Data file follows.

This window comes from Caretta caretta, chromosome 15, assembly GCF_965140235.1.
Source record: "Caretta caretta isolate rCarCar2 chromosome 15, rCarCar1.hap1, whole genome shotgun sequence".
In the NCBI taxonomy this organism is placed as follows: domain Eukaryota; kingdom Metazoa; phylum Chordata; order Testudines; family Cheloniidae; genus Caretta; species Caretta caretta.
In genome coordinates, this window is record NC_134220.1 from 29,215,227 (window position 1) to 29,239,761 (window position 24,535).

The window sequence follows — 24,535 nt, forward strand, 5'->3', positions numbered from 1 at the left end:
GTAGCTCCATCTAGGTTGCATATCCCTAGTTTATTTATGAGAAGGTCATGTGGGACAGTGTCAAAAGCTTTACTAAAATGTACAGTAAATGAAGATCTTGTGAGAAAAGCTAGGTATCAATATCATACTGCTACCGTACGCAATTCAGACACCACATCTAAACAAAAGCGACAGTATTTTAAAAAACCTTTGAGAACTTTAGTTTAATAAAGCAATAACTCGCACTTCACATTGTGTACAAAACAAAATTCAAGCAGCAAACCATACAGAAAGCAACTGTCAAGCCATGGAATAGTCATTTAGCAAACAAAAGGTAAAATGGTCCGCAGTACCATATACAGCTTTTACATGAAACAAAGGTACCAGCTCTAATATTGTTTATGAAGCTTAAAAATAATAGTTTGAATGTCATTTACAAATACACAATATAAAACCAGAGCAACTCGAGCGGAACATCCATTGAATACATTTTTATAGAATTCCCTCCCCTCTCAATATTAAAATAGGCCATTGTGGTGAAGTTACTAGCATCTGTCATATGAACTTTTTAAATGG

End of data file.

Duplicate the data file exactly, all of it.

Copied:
This window comes from Caretta caretta, chromosome 15, assembly GCF_965140235.1.
Source record: "Caretta caretta isolate rCarCar2 chromosome 15, rCarCar1.hap1, whole genome shotgun sequence".
In the NCBI taxonomy this organism is placed as follows: domain Eukaryota; kingdom Metazoa; phylum Chordata; order Testudines; family Cheloniidae; genus Caretta; species Caretta caretta.
In genome coordinates, this window is record NC_134220.1 from 29,215,227 (window position 1) to 29,239,761 (window position 24,535).

The window sequence follows — 24,535 nt, forward strand, 5'->3', positions numbered from 1 at the left end:
GTAGCTCCATCTAGGTTGCATATCCCTAGTTTATTTATGAGAAGGTCATGTGGGACAGTGTCAAAAGCTTTACTAAAATGTACAGTAAATGAAGATCTTGTGAGAAAAGCTAGGTATCAATATCATACTGCTACCGTACGCAATTCAGACACCACATCTAAACAAAAGCGACAGTATTTTAAAAAACCTTTGAGAACTTTAGTTTAATAAAGCAATAACTCGCACTTCACATTGTGTACAAAACAAAATTCAAGCAGCAAACCATACAGAAAGCAACTGTCAAGCCATGGAATAGTCATTTAGCAAACAAAAGGTAAAATGGTCCGCAGTACCATATACAGCTTTTACATGAAACAAAGGTACCAGCTCTAATATTGTTTATGAAGCTTAAAAATAATAGTTTGAATGTCATTTACAAATACACAATATAAAACCAGAGCAACTCGAGCGGAACATCCATTGAATACATTTTTATAGAATTCCCTCCCCTCTCAATATTAAAATAGGCCATTGTGGTGAAGTTACTAGCATCTGTCATATGAACTTTTTAAATGG